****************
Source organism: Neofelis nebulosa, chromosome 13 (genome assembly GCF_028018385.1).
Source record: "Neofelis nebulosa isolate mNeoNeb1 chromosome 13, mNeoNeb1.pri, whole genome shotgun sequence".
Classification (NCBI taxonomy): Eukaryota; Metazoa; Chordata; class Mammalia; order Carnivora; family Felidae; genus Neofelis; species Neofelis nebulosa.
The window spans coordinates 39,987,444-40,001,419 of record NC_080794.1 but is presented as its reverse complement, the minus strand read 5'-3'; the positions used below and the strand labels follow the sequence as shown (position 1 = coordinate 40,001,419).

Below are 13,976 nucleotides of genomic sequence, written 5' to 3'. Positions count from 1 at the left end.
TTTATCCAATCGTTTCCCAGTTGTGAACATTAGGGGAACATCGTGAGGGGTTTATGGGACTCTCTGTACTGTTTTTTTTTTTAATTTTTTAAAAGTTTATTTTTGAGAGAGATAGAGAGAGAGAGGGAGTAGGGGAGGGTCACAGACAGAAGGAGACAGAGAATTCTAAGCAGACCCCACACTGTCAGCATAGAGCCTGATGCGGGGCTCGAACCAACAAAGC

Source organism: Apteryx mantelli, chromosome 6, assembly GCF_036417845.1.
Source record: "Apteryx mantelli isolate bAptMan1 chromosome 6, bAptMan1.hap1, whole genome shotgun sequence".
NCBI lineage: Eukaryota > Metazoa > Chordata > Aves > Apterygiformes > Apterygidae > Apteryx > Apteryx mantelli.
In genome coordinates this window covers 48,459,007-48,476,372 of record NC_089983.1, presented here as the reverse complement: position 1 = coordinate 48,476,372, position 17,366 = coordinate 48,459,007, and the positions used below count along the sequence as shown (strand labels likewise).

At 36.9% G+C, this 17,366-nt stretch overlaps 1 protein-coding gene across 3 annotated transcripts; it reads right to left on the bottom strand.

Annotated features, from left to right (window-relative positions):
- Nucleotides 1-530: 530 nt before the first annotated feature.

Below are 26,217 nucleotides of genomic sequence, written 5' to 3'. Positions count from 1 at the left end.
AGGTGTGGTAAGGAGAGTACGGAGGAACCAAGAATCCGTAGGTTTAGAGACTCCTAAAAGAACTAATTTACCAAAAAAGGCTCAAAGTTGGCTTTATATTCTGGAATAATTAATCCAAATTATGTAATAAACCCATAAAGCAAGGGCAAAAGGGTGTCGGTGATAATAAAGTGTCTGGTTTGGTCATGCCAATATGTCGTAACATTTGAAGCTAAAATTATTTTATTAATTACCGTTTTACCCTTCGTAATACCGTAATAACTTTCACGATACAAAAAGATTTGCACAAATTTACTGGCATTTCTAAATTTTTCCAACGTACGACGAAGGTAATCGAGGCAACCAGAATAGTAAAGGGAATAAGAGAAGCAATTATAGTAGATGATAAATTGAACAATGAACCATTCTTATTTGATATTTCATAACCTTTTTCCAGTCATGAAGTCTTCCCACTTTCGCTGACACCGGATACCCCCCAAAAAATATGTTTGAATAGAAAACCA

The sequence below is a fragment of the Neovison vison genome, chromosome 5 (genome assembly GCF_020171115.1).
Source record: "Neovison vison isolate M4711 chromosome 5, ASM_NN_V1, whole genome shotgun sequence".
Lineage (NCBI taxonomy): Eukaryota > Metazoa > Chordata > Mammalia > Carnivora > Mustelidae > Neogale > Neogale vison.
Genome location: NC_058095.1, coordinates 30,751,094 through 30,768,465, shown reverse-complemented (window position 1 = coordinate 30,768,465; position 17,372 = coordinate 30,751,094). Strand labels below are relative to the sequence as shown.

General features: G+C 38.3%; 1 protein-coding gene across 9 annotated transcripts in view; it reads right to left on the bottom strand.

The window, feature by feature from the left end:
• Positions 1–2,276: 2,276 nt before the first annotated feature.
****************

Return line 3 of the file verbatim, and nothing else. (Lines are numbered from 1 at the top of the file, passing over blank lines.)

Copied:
Classification (NCBI taxonomy): Eukaryota; Metazoa; Chordata; class Mammalia; order Carnivora; family Felidae; genus Neofelis; species Neofelis nebulosa.